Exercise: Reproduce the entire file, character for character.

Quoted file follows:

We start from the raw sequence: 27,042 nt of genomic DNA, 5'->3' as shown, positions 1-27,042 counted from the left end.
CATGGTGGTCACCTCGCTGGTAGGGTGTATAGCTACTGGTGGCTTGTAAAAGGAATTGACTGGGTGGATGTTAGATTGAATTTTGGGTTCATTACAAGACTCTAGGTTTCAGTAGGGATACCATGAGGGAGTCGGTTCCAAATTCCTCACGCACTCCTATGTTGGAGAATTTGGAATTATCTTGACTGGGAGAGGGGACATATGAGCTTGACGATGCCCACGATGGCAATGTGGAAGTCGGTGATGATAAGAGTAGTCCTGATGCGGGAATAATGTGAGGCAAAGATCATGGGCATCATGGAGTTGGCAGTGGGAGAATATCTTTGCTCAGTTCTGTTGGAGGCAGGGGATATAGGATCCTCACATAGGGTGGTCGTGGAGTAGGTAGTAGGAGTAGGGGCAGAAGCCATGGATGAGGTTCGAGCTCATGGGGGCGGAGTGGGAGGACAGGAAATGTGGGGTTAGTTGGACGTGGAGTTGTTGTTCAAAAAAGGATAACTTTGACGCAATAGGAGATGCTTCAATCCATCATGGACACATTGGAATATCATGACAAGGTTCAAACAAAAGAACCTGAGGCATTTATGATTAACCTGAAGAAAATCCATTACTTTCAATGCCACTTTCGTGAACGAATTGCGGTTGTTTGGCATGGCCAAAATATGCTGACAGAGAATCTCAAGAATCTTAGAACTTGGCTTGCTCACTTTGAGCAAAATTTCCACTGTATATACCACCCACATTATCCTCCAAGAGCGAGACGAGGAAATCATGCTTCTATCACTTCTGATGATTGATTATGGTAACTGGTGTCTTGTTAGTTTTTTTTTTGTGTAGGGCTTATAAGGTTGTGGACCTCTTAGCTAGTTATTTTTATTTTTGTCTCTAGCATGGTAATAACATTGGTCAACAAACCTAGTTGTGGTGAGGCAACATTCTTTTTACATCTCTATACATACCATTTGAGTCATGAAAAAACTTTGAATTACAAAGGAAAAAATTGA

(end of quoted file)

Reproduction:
We start from the raw sequence: 27,042 nt of genomic DNA, 5'->3' as shown, positions 1-27,042 counted from the left end.
CATGGTGGTCACCTCGCTGGTAGGGTGTATAGCTACTGGTGGCTTGTAAAAGGAATTGACTGGGTGGATGTTAGATTGAATTTTGGGTTCATTACAAGACTCTAGGTTTCAGTAGGGATACCATGAGGGAGTCGGTTCCAAATTCCTCACGCACTCCTATGTTGGAGAATTTGGAATTATCTTGACTGGGAGAGGGGACATATGAGCTTGACGATGCCCACGATGGCAATGTGGAAGTCGGTGATGATAAGAGTAGTCCTGATGCGGGAATAATGTGAGGCAAAGATCATGGGCATCATGGAGTTGGCAGTGGGAGAATATCTTTGCTCAGTTCTGTTGGAGGCAGGGGATATAGGATCCTCACATAGGGTGGTCGTGGAGTAGGTAGTAGGAGTAGGGGCAGAAGCCATGGATGAGGTTCGAGCTCATGGGGGCGGAGTGGGAGGACAGGAAATGTGGGGTTAGTTGGACGTGGAGTTGTTGTTCAAAAAAGGATAACTTTGACGCAATAGGAGATGCTTCAATCCATCATGGACACATTGGAATATCATGACAAGGTTCAAACAAAAGAACCTGAGGCATTTATGATTAACCTGAAGAAAATCCATTACTTTCAATGCCACTTTCGTGAACGAATTGCGGTTGTTTGGCATGGCCAAAATATGCTGACAGAGAATCTCAAGAATCTTAGAACTTGGCTTGCTCACTTTGAGCAAAATTTCCACTGTATATACCACCCACATTATCCTCCAAGAGCGAGACGAGGAAATCATGCTTCTATCACTTCTGATGATTGATTATGGTAACTGGTGTCTTGTTAGTTTTTTTTTTGTGTAGGGCTTATAAGGTTGTGGACCTCTTAGCTAGTTATTTTTATTTTTGTCTCTAGCATGGTAATAACATTGGTCAACAAACCTAGTTGTGGTGAGGCAACATTCTTTTTACATCTCTATACATACCATTTGAGTCATGAAAAAACTTTGAATTACAAAGGAAAAAATTGA